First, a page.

April 20, 2005

TAX REFORM PART ONE: A SYSTEMIC PROBLEM

Guest opinion submitted by Idaho Senator Mike Crapo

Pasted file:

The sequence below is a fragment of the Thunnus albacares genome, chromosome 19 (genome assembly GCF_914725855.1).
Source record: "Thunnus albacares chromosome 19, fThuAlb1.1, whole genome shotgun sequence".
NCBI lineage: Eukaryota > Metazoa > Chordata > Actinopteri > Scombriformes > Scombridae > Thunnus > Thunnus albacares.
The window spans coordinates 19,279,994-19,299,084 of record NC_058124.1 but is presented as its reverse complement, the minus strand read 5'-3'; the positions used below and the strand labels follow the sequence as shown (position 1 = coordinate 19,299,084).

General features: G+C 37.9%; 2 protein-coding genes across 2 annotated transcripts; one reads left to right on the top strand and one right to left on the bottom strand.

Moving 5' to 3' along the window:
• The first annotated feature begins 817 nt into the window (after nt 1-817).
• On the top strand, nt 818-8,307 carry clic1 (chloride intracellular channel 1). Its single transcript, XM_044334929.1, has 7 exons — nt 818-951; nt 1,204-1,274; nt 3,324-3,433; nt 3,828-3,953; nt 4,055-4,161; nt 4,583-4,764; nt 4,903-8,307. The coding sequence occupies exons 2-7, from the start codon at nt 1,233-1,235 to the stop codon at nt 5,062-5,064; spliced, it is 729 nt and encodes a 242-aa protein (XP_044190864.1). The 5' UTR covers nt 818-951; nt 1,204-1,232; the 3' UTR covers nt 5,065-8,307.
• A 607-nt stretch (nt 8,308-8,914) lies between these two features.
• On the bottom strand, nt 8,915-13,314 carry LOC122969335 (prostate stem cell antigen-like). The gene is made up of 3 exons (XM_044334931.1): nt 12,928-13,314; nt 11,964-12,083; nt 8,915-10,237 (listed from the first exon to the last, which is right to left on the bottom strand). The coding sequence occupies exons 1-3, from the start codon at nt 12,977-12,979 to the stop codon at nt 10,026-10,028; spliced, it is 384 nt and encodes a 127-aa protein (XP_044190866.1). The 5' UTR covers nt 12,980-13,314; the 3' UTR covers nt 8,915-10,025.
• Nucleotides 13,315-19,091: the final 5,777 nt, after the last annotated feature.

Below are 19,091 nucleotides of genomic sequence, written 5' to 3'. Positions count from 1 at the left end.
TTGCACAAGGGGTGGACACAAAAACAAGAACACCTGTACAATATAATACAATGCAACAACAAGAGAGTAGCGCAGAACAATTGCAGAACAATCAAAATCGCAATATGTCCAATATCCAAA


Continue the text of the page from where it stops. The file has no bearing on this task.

In 1914, the first year income tax was collected, Americans paid an average per capita tax of 41 cents--and of the 99 million people in the United States, only one percent of the population was obligated to pay taxes at all. Fast forward 90 years: In 2004, 62 percent of our 292 million citizens filed as individual taxpayers. In almost a century, weâ??ve had close to a 300 percent increase in population and a far greater increase in the number of individual income taxpayers.Setting aside the subject of outrageous growth of federal government spending for another day, the population, tax base and tax revenue have grown dramatically over the past century. As taxes have increased, the complexity of the tax code has increased. We have had a few major tax reforms in our history, usually around periods of war. An exception to this was the last time the tax code was seriously examined, in 1986. At that time some major reforms were enacted, but those efforts have since become obscured by continued pandering to special interests. Today we face a tax system behemoth that must be dismantled in order to put this country on the right track in terms of a fiscally responsible government and prospering economy. The Presidentâ??s Advisory Panel on Federal Tax Reform was created in late 2004 to address this issue. They are part of the way through their nationwide meetings and public comment period, and I look forward to hearing their final recommendations in July which they will bring to the Senate Finance Committee.Their findings at this point in the process are telling, but for many Idahoans, not surprising:-We have lost sight of the fact that the sole purpose of our tax system is to raise revenues to fund government.-Tax provisions favoring certain activities or benefiting certain taxpayers creates instability and unnecessary complexity, which, in turn, causes inefficient resource allocation. The best tax system is broad-based and special treatment is granted only when it can be demonstrated that this treatment justifies higher taxes for all taxpayers.-The unpredictable nature of current tax provisions in the long term negatively affects personal and business economic decisions, hindering economic growth.-The current tax system creates perceptions (real, in many cases) of unfairness and allows people to manipulate rules to avoid paying their fair share. Additionally, there is a lack of transparency that prevents people from understanding their own obligations.-Frequent changes in the tax code and temporary provisions cause uncertainty and raise compliance costs for individuals and businesses.-Tax simplicity, tax fairness and economic growth are interrelated ideas that sometimes are at odds with one another. Lawmakers make choices among these objectives and simplicity tends to be the first to land on the threshing room floor. Tax reform isnâ??t nearly as interesting as some of the other â??hotâ?? political topics, but make no mistakeâ??taxes are part of our every day lives, and the decisions we make (or donâ??t make) about our system today will have far-reaching effects on the lives of our children and grandchildren. Take the time to be involved in this critical process. YOUR comments are being solicited by the President at www.taxreformpanel.gov on specific proposals until April 29, 2005. Make your voice heard today and make a difference.